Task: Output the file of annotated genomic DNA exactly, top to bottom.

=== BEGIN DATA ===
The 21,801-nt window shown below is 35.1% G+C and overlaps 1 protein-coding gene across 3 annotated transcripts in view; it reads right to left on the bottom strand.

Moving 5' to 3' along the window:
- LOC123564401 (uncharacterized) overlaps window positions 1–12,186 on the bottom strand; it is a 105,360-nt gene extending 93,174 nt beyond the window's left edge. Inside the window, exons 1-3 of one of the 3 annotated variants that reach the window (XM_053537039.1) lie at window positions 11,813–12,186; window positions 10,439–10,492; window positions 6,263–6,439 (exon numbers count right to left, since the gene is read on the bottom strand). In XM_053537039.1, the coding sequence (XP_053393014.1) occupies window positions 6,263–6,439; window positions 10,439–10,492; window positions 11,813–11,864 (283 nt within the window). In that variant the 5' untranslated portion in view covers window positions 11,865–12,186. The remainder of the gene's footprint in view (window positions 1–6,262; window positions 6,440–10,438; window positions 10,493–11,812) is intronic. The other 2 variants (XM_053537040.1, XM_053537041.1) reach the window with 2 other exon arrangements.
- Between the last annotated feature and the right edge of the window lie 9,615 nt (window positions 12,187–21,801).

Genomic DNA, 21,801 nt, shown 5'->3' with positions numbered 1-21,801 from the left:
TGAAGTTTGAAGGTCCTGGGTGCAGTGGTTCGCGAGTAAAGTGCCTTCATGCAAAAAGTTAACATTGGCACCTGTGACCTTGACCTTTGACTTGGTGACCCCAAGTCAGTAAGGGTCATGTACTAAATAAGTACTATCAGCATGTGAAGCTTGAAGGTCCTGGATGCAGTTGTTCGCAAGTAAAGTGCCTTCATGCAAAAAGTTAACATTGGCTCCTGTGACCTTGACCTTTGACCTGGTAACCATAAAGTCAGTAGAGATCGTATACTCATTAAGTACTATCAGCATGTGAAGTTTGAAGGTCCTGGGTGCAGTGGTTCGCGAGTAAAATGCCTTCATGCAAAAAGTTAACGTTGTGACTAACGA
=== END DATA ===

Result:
The 21,801-nt window shown below is 35.1% G+C and overlaps 1 protein-coding gene across 3 annotated transcripts in view; it reads right to left on the bottom strand.

Moving 5' to 3' along the window:
- LOC123564401 (uncharacterized) overlaps window positions 1–12,186 on the bottom strand; it is a 105,360-nt gene extending 93,174 nt beyond the window's left edge. Inside the window, exons 1-3 of one of the 3 annotated variants that reach the window (XM_053537039.1) lie at window positions 11,813–12,186; window positions 10,439–10,492; window positions 6,263–6,439 (exon numbers count right to left, since the gene is read on the bottom strand). In XM_053537039.1, the coding sequence (XP_053393014.1) occupies window positions 6,263–6,439; window positions 10,439–10,492; window positions 11,813–11,864 (283 nt within the window). In that variant the 5' untranslated portion in view covers window positions 11,865–12,186. The remainder of the gene's footprint in view (window positions 1–6,262; window positions 6,440–10,438; window positions 10,493–11,812) is intronic. The other 2 variants (XM_053537040.1, XM_053537041.1) reach the window with 2 other exon arrangements.
- Between the last annotated feature and the right edge of the window lie 9,615 nt (window positions 12,187–21,801).

Genomic DNA, 21,801 nt, shown 5'->3' with positions numbered 1-21,801 from the left:
TGAAGTTTGAAGGTCCTGGGTGCAGTGGTTCGCGAGTAAAGTGCCTTCATGCAAAAAGTTAACATTGGCACCTGTGACCTTGACCTTTGACTTGGTGACCCCAAGTCAGTAAGGGTCATGTACTAAATAAGTACTATCAGCATGTGAAGCTTGAAGGTCCTGGATGCAGTTGTTCGCAAGTAAAGTGCCTTCATGCAAAAAGTTAACATTGGCTCCTGTGACCTTGACCTTTGACCTGGTAACCATAAAGTCAGTAGAGATCGTATACTCATTAAGTACTATCAGCATGTGAAGTTTGAAGGTCCTGGGTGCAGTGGTTCGCGAGTAAAATGCCTTCATGCAAAAAGTTAACGTTGTGACTAACGA